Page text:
India needs to take a multitude of approaches to address the COP26 announcements made by Prime Minister Narendra Modi. Increasing capacity of non-fossil fuel energy, decreasing carbon intensity, meeting half the energy requirement through renewable energy by 2030, reducing carbon emissions, and achieving net zero emissions by 2070 are few of the approaches, said Dr Akhilesh Gupta, Senior Adviser Department of Science & Technology (DST), Government of India.
In his speech at the inaugural session of the online training programme on Climate Change: Challenges and Response (for Scientists & Technologists), Dr Akhilesh Gupta said, according to the climate change vulnerability ranking of states carried out by DST, the eight most vulnerable states are Jharkhand, Mizoram, Orissa, Chhattisgarh, Assam, Bihar, Arunachal Pradesh and West Bengal – all in the eastern region, and there is a direct relationship between poverty and low HDI with the vulnerability of a place.
In his speech at the inaugural session of the online training programme on Climate Change: Challenges and Response (for Scientists & Technologists), Dr Akhilesh Gupta said, “Bringing economy’s carbon intensity down to 45 percent by 2030 is achievable with some major initiatives on electric vehicles and green hydrogen energy. Fulfilling 50 percent of India’s energy requirement through renewable energy by 2030 is also achievable as India has already achieved 40 percent share of renewable energy. Reducing 1 billion tonnes of carbon emissions by 2030 is challenging as India will have to cut down its carbon emissions by nearly 22 per cent. The biggest challenge for the country is to achieve carbon neutrality by 2070, which would entail scaling up renewable energy production several-fold. Besides, usage of coal would need to be dropped substantially, and consumption of crude oil across sectors would need to peak by 2050 and fall substantially between 2050 and 2070.”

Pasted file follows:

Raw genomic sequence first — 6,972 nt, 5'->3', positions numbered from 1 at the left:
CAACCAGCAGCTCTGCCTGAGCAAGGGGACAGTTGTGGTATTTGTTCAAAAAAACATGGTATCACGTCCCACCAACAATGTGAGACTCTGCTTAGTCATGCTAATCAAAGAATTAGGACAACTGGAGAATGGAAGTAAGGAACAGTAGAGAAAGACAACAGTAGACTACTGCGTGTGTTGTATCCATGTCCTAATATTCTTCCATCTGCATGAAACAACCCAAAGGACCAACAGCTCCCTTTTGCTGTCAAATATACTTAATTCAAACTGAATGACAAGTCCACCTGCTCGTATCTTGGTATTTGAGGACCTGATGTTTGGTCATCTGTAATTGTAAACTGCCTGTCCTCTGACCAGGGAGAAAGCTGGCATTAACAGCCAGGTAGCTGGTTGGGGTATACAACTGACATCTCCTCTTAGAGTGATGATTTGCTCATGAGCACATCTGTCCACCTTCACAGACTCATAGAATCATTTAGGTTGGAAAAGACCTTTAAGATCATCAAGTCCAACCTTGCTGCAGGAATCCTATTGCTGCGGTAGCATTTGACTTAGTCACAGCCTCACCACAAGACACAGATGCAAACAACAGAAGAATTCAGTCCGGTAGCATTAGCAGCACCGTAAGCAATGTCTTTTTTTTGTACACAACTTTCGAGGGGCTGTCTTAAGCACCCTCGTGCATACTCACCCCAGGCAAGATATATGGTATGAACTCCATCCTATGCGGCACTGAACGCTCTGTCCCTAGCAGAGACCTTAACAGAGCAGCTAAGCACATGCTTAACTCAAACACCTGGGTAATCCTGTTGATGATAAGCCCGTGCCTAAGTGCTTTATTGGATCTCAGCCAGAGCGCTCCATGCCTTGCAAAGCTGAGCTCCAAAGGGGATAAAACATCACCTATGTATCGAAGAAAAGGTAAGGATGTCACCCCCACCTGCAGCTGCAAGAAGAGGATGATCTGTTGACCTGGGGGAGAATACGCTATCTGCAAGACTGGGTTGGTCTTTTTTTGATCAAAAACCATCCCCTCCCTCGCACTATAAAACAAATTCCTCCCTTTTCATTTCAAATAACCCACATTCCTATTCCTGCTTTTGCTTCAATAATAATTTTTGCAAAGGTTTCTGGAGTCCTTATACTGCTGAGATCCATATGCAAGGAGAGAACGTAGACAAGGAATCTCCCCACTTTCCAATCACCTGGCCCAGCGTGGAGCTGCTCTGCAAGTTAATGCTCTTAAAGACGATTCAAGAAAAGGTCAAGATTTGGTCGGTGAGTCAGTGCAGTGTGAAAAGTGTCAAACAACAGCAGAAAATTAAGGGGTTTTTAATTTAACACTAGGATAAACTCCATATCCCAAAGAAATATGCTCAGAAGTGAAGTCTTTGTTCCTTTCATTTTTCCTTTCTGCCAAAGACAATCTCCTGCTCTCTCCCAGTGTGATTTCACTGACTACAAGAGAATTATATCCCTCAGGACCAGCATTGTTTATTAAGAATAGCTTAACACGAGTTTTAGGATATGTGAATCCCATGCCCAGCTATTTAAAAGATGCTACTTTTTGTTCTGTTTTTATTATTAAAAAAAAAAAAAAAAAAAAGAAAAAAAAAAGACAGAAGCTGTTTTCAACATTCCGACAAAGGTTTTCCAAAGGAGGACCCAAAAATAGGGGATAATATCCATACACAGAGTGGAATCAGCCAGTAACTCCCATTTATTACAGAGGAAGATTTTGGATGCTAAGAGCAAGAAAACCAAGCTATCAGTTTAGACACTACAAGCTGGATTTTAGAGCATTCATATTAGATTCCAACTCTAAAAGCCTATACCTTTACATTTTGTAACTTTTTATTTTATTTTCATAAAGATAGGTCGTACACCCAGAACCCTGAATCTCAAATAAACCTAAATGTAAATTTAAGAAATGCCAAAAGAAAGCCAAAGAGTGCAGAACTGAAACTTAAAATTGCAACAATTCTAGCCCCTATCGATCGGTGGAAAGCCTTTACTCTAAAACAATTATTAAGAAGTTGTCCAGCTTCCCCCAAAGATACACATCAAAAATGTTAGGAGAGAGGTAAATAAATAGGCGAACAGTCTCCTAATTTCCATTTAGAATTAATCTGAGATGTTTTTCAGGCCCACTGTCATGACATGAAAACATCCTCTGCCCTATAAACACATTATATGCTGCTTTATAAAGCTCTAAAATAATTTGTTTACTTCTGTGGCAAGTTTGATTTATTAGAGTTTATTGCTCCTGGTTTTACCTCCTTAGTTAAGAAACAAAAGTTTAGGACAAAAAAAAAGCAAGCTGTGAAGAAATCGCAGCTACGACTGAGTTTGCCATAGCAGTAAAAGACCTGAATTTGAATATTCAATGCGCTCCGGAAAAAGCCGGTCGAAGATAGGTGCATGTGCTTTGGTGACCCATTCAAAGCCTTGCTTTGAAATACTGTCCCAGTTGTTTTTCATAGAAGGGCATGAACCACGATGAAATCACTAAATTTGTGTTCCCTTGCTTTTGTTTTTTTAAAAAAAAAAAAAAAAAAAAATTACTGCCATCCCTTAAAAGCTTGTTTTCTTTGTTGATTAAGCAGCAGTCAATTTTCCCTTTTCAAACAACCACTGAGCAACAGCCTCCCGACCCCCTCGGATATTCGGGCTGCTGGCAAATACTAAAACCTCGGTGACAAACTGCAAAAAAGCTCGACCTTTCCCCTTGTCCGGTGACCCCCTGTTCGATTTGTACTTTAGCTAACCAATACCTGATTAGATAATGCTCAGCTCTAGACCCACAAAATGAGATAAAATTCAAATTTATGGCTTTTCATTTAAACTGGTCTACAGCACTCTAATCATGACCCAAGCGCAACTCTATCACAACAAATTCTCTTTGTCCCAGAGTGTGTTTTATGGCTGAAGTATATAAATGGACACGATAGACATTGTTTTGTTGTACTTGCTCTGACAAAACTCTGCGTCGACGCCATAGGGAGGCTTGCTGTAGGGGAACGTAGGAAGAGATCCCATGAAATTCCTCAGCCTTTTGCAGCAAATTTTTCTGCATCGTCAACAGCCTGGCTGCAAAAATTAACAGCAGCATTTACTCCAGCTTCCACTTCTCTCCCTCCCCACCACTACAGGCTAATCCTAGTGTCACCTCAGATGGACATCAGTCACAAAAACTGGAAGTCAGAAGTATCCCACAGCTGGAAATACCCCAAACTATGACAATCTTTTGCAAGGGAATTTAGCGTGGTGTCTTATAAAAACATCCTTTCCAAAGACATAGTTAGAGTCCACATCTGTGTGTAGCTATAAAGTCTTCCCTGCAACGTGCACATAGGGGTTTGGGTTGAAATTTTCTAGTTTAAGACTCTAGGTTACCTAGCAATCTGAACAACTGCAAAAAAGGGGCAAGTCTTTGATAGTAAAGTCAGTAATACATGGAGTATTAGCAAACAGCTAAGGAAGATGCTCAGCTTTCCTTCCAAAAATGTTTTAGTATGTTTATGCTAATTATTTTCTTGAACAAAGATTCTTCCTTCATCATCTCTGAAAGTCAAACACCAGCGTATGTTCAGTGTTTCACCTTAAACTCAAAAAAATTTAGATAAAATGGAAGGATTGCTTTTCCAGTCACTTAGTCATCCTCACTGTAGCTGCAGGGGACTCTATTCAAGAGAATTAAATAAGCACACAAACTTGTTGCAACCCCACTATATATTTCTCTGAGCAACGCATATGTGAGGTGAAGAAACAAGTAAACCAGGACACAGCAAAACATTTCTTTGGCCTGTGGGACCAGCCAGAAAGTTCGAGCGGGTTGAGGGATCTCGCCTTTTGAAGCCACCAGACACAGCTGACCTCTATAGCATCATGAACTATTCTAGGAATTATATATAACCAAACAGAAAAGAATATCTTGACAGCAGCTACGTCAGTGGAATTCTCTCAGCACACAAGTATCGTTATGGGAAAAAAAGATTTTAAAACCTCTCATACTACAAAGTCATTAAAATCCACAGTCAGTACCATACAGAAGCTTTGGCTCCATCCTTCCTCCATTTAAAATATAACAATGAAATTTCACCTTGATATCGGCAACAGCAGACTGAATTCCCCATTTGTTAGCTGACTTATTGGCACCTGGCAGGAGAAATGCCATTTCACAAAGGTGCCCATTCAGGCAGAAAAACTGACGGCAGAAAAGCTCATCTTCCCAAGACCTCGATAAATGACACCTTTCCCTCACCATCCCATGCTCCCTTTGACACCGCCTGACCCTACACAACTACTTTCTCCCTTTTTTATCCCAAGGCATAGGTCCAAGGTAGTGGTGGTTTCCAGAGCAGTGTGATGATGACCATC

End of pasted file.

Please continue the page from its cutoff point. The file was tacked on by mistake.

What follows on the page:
The five-day online training programme at the Centre for Disaster Management (CDM), Lal Bahadur Shastri National Academy of Administration (LBSNAA), Mussoorie is being attended by scientists, technologists and resource persons from central and state government organisations all over India, who are interested in climate change and its allied areas. The programme, being supported by DST, is from 20- 24 December 2021.
Dr Akhilesh Gupta said that urbanisation is the new global change underway. He emphasised that surface temperatures in urban clusters may go up by 3-4 degrees Celsius higher than the global change. “The precipitation intensity and frequency could be entirely different from normal rainfall patterns in the urban clusters,” he added. He mentioned a recent study, which shows that the rainfall intensity in metropolitan cities is closely linked to population density. He stressed that the combined effect of an increase in greenhouse gas concentrations at the global scale and land use and land cover changes at the local level is the key anthropogenic factors impacting climate change in cities.
“Glaciology, climate modelling, urban climate, extreme events, and Himalayan ecosystem studies are the priority areas identified for the next five years under the Climate Change programme of DST,” he pointed out.
He also stressed the need for a Climate Change risk assessment at the district level over and above the vulnerability assessment for identifying climate-induced risk index. “This risk assessment would be helpful in the development of adaptation strategies and help in disaster management as well,” he added.
Dr Pankaj Kumar Singh, Associate Professor, CDM, LBSNAA, was also present during the inaugural program, which was attended by scientists, technologists, and experts on different aspects of climate change.